Quite a number of months ago I received an email from train company Thalys, advertising cheap train tickets for the festive period. I got looking at the destinations on offer and randomly chose Cologne in Germany. THEN I read it was home to one of the largest Christmas markets and I knew I made the right choice!With my birthday in December and tourist season in Paris being quiet in winter, it is the perfect time for us to take a long weekend. I still struggle with the cold so the best thing to do is find the warmest atmosphere possible so I can forget the fact that I can’t feel my toes!Cologne (Köln) is the 4th largest German city, situated along the Rhine river. It has a very interesting history but sadly was one of the most heavily bombed German cities during World War II destroying almost the entire city and reducing the population by 95%. Cologne was occupied by the French Republic in 1794 and the region later became part of Napoleon’s Empire (Cologne is the French version of Köln which was later adopted by the English). The French changed life in Cologne by introducing the Napoleonic Code. Buildings were built in the Haussmann architectural style, which of course sadly was destroyed durng WWII.Possibly the most well-known site in Cologne is the beautiful, enormous Gothic Cathédral. It’s the tallest twin spired Church (157m!) and Germany’s most visited landmark. Before the current cathedral, there had been a number of church’s and a cathedrale built on the same site. In 1164, the relics of the Magi (Three Wise Men) were given as a gift to Cologne and it is believe the current cathedral was constructed to be impressive enough to house this precious gift. Thanks to these relics, Cologne Cathedral became an important site of pilgrimage.
Construction started in 1248 but was then work was halted, leaving is unfinished in 1473 and a large crane on the South tower which became a part of the skyline for 400 years! Work resumed in 1842 after the original plans for the facade were found and funding was organised. The completion was celebrated in 1880, some 632 years after construction began!When it comes to Christmas markets, they just know how to do them in Germany! I become a child again and I can’t get enough of the gorgeous stalls, décorations, smells, music and overall, the jolly atmosphere in the air. There are 6 official markets in the city and we couldn’t believe that it is only put up for the festive season because it all felt like a real authentic village. The market near the cathedral was stunning and I particularly enjoyed watching the ice skaters whilst drinking a delicious hot punch at the Alter Markt. There is so much to choose from in local food, different glühwein (mulled wine), kinderpunsch (non alcoholic version), hot beer, appel strudel and other delights. The produce for sale was different and was not the same from each market which was a nice change. For me what stuck the most was the atmosphere. Musicians playing carols, people getting into te festive spirit and dogs sporting the most gorgeous little Christmas outfits!Cologne is a great city to visit with so much to offer, even more during the festive season, and it’s only just over 3 hours train ride from Paris !*We recommend taking a guided tour of the cathedrale, so informative and the closest you can get to view the relics of the Three Wise men. More information here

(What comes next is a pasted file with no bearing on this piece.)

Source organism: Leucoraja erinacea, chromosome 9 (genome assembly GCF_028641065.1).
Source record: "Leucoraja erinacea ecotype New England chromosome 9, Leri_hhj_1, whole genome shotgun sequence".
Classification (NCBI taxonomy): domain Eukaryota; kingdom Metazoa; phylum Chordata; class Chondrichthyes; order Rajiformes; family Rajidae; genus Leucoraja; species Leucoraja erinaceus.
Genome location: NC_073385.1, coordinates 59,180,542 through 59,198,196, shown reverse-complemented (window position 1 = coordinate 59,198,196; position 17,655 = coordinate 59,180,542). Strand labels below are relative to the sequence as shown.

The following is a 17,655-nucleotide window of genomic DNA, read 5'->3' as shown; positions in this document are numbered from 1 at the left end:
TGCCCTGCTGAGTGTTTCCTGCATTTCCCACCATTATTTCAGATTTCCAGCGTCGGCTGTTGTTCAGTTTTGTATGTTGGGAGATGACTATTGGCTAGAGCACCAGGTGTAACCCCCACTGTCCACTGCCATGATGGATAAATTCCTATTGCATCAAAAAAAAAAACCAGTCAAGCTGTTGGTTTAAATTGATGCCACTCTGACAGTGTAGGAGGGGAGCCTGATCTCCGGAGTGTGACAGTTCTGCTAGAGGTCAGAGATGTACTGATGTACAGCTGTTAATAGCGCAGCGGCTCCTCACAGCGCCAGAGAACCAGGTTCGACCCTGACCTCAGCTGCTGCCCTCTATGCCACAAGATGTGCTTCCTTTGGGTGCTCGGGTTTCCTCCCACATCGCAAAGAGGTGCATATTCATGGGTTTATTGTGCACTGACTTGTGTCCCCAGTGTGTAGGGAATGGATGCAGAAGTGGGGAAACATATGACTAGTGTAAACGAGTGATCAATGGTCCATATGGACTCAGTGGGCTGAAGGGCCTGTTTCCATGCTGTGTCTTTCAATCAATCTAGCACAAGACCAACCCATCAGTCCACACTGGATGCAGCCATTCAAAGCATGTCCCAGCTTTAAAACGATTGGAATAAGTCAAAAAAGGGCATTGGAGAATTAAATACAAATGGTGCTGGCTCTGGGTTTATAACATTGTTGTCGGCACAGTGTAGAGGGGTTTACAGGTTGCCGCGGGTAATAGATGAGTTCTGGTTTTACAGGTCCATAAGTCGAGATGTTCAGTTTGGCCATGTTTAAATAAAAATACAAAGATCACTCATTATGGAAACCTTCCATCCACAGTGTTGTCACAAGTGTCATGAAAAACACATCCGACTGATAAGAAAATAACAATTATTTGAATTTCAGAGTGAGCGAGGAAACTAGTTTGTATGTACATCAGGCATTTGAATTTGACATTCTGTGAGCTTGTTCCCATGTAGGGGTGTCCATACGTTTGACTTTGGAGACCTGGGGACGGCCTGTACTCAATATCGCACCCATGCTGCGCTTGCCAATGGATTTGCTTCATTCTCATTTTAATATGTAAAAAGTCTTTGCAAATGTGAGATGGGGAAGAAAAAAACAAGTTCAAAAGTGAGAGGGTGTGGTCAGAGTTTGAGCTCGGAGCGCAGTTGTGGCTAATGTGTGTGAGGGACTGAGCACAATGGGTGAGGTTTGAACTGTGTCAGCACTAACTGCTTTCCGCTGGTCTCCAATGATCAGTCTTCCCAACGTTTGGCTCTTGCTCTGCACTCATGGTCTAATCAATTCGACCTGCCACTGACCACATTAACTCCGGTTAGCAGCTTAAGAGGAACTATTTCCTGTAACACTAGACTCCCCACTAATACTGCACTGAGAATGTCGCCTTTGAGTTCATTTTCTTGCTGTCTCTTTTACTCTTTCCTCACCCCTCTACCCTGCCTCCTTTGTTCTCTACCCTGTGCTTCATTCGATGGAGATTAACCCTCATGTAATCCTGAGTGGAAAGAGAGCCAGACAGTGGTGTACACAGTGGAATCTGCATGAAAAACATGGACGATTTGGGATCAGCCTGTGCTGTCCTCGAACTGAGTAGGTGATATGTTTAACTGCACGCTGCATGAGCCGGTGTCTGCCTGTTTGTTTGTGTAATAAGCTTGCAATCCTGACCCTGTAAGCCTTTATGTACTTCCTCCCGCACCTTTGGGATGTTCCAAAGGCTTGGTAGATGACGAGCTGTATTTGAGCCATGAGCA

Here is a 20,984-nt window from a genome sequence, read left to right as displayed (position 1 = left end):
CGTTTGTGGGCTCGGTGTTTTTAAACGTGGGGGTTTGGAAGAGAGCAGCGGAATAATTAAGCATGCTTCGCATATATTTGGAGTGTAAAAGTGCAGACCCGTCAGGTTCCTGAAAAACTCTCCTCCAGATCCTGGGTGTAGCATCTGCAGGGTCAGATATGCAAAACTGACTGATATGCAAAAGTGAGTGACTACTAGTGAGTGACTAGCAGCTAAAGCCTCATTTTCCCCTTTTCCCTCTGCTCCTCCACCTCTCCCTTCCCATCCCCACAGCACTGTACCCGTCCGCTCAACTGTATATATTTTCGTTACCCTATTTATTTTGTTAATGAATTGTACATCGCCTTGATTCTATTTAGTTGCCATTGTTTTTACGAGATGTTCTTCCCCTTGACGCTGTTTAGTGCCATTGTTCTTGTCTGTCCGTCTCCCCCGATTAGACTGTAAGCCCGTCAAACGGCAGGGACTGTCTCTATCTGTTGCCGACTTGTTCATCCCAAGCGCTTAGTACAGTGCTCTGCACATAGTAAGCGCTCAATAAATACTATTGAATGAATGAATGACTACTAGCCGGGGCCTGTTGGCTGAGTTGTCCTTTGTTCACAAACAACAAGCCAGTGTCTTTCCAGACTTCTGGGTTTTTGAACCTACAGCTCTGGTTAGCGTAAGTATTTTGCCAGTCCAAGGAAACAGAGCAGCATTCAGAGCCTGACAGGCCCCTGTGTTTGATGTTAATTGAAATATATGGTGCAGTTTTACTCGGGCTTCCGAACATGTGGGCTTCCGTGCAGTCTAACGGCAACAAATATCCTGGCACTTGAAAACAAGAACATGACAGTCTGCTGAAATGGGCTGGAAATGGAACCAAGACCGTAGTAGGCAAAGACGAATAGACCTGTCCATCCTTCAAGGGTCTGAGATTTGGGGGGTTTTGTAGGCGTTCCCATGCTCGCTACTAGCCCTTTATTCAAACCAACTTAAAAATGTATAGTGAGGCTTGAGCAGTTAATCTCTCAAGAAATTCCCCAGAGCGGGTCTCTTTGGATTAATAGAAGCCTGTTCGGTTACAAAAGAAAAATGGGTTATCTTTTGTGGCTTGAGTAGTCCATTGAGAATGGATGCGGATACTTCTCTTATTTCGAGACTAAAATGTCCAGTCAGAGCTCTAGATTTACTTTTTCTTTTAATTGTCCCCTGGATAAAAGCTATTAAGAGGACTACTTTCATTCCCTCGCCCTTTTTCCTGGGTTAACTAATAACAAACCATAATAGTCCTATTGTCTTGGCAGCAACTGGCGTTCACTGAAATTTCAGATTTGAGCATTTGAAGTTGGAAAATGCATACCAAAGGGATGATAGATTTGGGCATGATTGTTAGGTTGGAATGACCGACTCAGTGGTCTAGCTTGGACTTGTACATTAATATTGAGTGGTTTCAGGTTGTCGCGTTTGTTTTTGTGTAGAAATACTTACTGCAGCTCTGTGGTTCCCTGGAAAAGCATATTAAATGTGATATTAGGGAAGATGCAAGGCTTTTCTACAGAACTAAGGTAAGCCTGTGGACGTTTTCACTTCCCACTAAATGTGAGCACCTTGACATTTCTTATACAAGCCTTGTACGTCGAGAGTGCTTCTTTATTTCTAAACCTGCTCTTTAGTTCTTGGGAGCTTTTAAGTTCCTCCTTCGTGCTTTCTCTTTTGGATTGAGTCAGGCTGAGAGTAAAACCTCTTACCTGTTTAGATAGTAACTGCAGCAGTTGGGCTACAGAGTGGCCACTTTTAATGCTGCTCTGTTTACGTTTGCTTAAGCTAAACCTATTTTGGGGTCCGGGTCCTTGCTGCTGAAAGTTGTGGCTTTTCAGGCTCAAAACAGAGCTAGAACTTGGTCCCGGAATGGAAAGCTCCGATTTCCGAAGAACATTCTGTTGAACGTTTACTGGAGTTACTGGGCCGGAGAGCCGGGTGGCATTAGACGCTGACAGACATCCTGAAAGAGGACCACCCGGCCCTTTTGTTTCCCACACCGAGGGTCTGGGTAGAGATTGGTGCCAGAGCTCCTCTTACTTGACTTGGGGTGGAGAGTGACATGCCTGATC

*You can also climb up the tower of the Cathedral, not advised for the faint hearted as there are over 500 steps to conquer. *We took a guided visit of the Farina-House Museum, the home of the original Eau de Cologne and it really was fascinating. You can organise your visit here, they can book out quickly.
*We visited the interesting City Museum of Cologne which touches on all aspects of the cities history. More information on opening times here